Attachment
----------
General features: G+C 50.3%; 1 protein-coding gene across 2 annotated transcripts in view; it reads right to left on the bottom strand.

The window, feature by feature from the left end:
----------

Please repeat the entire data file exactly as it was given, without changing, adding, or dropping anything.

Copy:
General features: G+C 50.3%; 1 protein-coding gene across 2 annotated transcripts in view; it reads right to left on the bottom strand.

The window, feature by feature from the left end: